Now, I don’t want to appear negative, but the sensible answer to this question should probably have been ‘no’. See what you think: “Hi Andrew, would you like to do the RAK Half Marathon with about four weeks training?” – 'No'. See, simple.
So, you can only imagine my surprise when my answer in real-time was actually 'yes'.
You can probably boil that answer down into two main theories. Firstly, the paradox that has made me a reasonably lazy man that equally struggles to turn down a challenge. Secondly, the half marathon invitation in question came with a caveat to road-test Nike’s latest running shoe, the React Infinity Run. This is a shoe that had scored pre-drop results of a 52 percent less injury rate for runners, and naturally came with a host of game-changing claims.
Trying the Nike React Infinity Run
This shoe, or at least the idea of this shoe, could have been made just for me. Injury has blighted my fitness for more than a decade. The tweaked muscles, the dislocated joints, the wear and tear from bone grinding on bone and the lopsided movements you subconsciously develop to deal with it all. Injury has become less an acquaintance and more an unwanted lodger, eating my food, wearing my pyjamas and looking like it may never leave. So, yeah, you could say that I was up for trying an injury prevention running shoe.
How do they work?
Over the course of the past decade, the team from Nike’s Innovation Kitchen has aggressively changed the game when it comes to wearing the right running shoe for the right distance. The React Infinity Run borrows largely from two 2017 models. The biomechanical efficiency of the Zoom Vaporfly 4% (yep, the one they tried to ban) and the cushioning and energy return of the React shoe.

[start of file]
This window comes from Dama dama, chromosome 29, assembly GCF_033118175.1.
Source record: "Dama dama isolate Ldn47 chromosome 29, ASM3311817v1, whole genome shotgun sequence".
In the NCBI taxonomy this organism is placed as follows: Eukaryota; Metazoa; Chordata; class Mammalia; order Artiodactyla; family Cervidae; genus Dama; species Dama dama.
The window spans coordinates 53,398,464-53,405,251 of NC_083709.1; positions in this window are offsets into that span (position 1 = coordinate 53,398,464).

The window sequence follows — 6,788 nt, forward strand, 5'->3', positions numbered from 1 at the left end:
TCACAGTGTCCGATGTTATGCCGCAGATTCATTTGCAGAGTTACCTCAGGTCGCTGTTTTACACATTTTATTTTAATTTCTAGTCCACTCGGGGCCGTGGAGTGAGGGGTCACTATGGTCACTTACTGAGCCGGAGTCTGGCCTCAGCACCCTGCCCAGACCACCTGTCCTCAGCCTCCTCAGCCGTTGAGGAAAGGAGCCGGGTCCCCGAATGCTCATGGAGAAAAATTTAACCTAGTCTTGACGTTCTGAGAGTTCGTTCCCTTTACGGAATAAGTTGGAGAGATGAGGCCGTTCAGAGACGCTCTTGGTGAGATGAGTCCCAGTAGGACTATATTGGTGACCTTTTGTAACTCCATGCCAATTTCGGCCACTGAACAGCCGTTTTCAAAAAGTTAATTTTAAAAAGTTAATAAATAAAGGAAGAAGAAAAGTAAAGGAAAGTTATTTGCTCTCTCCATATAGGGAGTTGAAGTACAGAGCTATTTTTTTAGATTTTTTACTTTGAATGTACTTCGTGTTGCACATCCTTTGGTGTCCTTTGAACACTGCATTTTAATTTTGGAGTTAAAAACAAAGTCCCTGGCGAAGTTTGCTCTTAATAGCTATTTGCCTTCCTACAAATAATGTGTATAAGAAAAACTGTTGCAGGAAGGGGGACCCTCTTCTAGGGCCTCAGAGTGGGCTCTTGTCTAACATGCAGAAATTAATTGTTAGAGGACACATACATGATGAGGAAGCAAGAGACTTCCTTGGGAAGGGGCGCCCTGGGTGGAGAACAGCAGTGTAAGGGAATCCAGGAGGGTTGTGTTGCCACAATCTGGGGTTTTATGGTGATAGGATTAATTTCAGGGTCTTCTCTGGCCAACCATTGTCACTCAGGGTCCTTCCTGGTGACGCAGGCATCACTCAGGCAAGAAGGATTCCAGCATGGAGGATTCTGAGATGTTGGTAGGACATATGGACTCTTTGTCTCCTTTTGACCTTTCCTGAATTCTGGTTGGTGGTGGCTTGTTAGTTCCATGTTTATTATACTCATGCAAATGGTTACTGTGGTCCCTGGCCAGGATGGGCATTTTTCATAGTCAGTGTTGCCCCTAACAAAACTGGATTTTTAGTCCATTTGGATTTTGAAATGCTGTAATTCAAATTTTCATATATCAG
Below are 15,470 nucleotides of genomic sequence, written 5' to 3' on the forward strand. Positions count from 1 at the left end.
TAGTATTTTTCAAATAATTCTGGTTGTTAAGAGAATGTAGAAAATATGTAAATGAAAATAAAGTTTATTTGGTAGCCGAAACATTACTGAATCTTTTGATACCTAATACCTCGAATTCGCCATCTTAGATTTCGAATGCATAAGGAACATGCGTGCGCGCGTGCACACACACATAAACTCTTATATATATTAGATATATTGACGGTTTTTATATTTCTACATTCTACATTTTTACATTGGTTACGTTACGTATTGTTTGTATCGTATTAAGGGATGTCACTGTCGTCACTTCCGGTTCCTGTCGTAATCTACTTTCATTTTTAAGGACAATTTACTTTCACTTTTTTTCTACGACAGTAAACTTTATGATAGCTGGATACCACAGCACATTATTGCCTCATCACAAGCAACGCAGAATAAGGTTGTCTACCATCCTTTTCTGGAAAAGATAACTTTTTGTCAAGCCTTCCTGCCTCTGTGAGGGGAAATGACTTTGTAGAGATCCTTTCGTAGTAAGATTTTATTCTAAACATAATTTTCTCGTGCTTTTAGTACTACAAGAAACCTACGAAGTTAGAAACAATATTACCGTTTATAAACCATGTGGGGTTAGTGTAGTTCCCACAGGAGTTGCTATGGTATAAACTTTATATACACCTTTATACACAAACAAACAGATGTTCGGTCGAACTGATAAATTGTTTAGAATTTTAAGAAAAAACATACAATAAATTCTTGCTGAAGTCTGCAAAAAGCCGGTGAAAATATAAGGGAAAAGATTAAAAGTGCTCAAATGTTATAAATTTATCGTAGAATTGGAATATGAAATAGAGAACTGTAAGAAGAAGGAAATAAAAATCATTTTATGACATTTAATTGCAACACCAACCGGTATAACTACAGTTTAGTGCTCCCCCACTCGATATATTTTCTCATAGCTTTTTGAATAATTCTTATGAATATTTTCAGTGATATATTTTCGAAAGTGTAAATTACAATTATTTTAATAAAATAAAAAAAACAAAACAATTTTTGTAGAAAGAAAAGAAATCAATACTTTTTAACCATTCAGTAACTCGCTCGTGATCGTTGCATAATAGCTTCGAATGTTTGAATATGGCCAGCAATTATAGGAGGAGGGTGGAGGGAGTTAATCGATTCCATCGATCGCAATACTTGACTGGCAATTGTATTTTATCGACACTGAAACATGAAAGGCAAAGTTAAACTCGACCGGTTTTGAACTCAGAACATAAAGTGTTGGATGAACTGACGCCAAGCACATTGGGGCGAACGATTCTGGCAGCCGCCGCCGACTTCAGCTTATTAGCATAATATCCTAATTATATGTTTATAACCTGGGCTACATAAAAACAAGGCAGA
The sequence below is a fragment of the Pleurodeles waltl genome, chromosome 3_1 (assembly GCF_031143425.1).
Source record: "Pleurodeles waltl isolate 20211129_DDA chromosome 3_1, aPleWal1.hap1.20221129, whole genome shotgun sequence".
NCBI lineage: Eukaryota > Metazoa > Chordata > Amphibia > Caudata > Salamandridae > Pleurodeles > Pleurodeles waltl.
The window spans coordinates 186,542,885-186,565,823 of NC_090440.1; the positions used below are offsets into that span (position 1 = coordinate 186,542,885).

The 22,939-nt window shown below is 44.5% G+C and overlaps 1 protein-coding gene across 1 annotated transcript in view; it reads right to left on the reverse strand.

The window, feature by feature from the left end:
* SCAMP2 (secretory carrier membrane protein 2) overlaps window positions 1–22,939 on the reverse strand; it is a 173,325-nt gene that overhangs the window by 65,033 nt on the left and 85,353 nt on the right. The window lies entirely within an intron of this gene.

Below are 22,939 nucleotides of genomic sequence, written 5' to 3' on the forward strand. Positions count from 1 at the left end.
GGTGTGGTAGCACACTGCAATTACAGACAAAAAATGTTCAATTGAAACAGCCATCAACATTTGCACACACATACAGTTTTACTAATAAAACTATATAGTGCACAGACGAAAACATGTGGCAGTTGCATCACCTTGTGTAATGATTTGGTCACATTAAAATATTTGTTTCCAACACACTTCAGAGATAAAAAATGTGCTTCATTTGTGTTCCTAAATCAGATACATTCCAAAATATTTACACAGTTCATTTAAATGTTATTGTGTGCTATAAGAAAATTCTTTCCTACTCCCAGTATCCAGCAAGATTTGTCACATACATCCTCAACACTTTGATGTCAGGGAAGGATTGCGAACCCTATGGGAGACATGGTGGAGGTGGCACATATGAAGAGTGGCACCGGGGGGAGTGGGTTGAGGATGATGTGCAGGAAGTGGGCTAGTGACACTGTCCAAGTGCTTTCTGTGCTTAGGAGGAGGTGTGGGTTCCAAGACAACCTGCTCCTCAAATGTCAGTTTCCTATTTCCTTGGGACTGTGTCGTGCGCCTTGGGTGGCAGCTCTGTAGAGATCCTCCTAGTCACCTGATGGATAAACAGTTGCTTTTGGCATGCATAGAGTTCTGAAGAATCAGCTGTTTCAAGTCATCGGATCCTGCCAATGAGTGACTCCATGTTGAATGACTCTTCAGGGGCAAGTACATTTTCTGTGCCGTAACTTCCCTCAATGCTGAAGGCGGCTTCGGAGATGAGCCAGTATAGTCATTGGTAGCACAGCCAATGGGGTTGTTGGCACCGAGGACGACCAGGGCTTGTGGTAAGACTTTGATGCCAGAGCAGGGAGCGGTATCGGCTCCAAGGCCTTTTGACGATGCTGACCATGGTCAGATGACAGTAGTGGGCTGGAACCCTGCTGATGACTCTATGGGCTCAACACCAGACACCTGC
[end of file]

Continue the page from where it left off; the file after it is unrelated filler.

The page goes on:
You’ll notice the widened midsole, plenty of foam underfoot and a rocker-like curved sole that makes for a smoother transition from foot strike to toe-off. What you get is a stability and fluidity of running style that, it’s hoped, will keep you clear of the treatment table.
Before these shoes hit the streets, a study in collaboration with the British Columbia Sports Medicine Research Foundation, saw 226 runners given 12 weeks of training that would lead up to a half marathon. Some of the participants were in Nike React Infinity Run, the others in a Nike Zoom structure. When it came to race time, 30.8 percent of those in the Zoom reported injuries, while just 14.5 percent in the React did the same.
How do they feel?
When it comes to fitting, there’s something you should know. If you’re wearing the right size they can, at least initially, feel a little too big. Not in the heel, not in the midsole, you’re rock-solid there. It’s around the forefoot that you’ll likely find some space. This is intentional. Unfortunately, I only discovered that after running a half marathon in my pair. The worst part? Thinking them too big, I had actually sent my original shoes back for a new pair that were a half-size smaller. Epic fail.
While that space might not work for everybody, the idea behind it is about weight distribution and the stability to prevent injury. The shoes are compact where you need them to be and should just require a little getting used to. You’ll also notice the outward slope that offers you a greater side-to-side stability as well.
Will they stop me getting injured?
In reality, your injury rate depends on way more than just the shoes you wear. Nike knows this. It depends on age, genetics and how well you’ve looked after yourself for however long you’ve been going. But your equipment can certainly be a factor, too.
The React Infinity Run offers you a solid base from which to run for longer. With stability comes a confidence to move a little more naturally, while the rocker sole will make your transitioning steps way more fluid.
For me, well, I made it. I missed a week or so of training due to injury, naturally – although it should be mentioned that this was prior to wearing the React Infinity Run shoe (honest). After that, I managed to string about three weeks together and run a half marathon. Not as quickly as I wanted, but that simmering fury, my friends, is set aside for another article.
For now, I’m still running, I’m still moving. And for somebody like me, with a ridiculous list of injuries behind them, well that has to count as a big step in the right direction.